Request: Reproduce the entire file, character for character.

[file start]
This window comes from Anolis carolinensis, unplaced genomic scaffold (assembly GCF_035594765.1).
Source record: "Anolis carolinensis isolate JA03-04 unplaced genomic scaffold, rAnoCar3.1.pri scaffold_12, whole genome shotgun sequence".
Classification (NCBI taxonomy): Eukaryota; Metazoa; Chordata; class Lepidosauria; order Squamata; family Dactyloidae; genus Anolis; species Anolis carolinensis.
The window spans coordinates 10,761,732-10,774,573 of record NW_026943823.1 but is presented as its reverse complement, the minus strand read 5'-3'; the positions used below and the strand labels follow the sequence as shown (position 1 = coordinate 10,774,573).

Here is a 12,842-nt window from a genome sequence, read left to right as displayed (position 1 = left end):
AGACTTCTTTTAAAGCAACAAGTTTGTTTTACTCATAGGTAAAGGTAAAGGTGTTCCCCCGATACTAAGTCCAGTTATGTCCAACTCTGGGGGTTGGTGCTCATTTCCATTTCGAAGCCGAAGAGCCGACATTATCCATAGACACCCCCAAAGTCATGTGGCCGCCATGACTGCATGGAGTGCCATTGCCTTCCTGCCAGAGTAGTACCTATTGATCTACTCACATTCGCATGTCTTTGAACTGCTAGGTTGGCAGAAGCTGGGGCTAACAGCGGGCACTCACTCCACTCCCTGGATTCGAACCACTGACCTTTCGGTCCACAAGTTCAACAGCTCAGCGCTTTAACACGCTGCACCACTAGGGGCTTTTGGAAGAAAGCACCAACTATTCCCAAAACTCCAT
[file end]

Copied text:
This window comes from Anolis carolinensis, unplaced genomic scaffold (assembly GCF_035594765.1).
Source record: "Anolis carolinensis isolate JA03-04 unplaced genomic scaffold, rAnoCar3.1.pri scaffold_12, whole genome shotgun sequence".
Classification (NCBI taxonomy): Eukaryota; Metazoa; Chordata; class Lepidosauria; order Squamata; family Dactyloidae; genus Anolis; species Anolis carolinensis.
The window spans coordinates 10,761,732-10,774,573 of record NW_026943823.1 but is presented as its reverse complement, the minus strand read 5'-3'; the positions used below and the strand labels follow the sequence as shown (position 1 = coordinate 10,774,573).

Here is a 12,842-nt window from a genome sequence, read left to right as displayed (position 1 = left end):
AGACTTCTTTTAAAGCAACAAGTTTGTTTTACTCATAGGTAAAGGTAAAGGTGTTCCCCCGATACTAAGTCCAGTTATGTCCAACTCTGGGGGTTGGTGCTCATTTCCATTTCGAAGCCGAAGAGCCGACATTATCCATAGACACCCCCAAAGTCATGTGGCCGCCATGACTGCATGGAGTGCCATTGCCTTCCTGCCAGAGTAGTACCTATTGATCTACTCACATTCGCATGTCTTTGAACTGCTAGGTTGGCAGAAGCTGGGGCTAACAGCGGGCACTCACTCCACTCCCTGGATTCGAACCACTGACCTTTCGGTCCACAAGTTCAACAGCTCAGCGCTTTAACACGCTGCACCACTAGGGGCTTTTGGAAGAAAGCACCAACTATTCCCAAAACTCCAT